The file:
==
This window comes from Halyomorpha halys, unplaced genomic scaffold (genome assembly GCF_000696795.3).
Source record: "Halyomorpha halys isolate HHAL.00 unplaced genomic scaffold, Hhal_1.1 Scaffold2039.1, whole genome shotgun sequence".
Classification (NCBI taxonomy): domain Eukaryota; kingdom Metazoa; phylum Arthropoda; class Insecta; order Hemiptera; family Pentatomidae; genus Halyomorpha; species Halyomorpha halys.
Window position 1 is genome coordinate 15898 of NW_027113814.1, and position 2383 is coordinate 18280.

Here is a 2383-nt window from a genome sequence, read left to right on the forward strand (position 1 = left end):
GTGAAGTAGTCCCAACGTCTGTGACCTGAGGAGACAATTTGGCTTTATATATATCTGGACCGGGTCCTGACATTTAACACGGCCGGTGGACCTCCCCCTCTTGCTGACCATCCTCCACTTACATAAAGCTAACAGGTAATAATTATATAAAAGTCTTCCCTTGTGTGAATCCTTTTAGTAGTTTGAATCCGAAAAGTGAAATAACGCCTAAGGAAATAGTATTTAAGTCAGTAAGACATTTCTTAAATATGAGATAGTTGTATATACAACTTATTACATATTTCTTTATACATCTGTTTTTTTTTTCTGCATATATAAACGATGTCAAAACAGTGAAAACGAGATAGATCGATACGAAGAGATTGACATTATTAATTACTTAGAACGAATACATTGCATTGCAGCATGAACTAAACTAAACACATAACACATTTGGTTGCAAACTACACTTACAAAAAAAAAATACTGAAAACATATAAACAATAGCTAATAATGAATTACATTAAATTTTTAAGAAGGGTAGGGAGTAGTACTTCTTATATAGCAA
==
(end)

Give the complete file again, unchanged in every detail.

This window comes from Halyomorpha halys, unplaced genomic scaffold (genome assembly GCF_000696795.3).
Source record: "Halyomorpha halys isolate HHAL.00 unplaced genomic scaffold, Hhal_1.1 Scaffold2039.1, whole genome shotgun sequence".
Classification (NCBI taxonomy): domain Eukaryota; kingdom Metazoa; phylum Arthropoda; class Insecta; order Hemiptera; family Pentatomidae; genus Halyomorpha; species Halyomorpha halys.
Window position 1 is genome coordinate 15898 of NW_027113814.1, and position 2383 is coordinate 18280.

Here is a 2383-nt window from a genome sequence, read left to right on the forward strand (position 1 = left end):
GTGAAGTAGTCCCAACGTCTGTGACCTGAGGAGACAATTTGGCTTTATATATATCTGGACCGGGTCCTGACATTTAACACGGCCGGTGGACCTCCCCCTCTTGCTGACCATCCTCCACTTACATAAAGCTAACAGGTAATAATTATATAAAAGTCTTCCCTTGTGTGAATCCTTTTAGTAGTTTGAATCCGAAAAGTGAAATAACGCCTAAGGAAATAGTATTTAAGTCAGTAAGACATTTCTTAAATATGAGATAGTTGTATATACAACTTATTACATATTTCTTTATACATCTGTTTTTTTTTTCTGCATATATAAACGATGTCAAAACAGTGAAAACGAGATAGATCGATACGAAGAGATTGACATTATTAATTACTTAGAACGAATACATTGCATTGCAGCATGAACTAAACTAAACACATAACACATTTGGTTGCAAACTACACTTACAAAAAAAAAATACTGAAAACATATAAACAATAGCTAATAATGAATTACATTAAATTTTTAAGAAGGGTAGGGAGTAGTACTTCTTATATAGCAA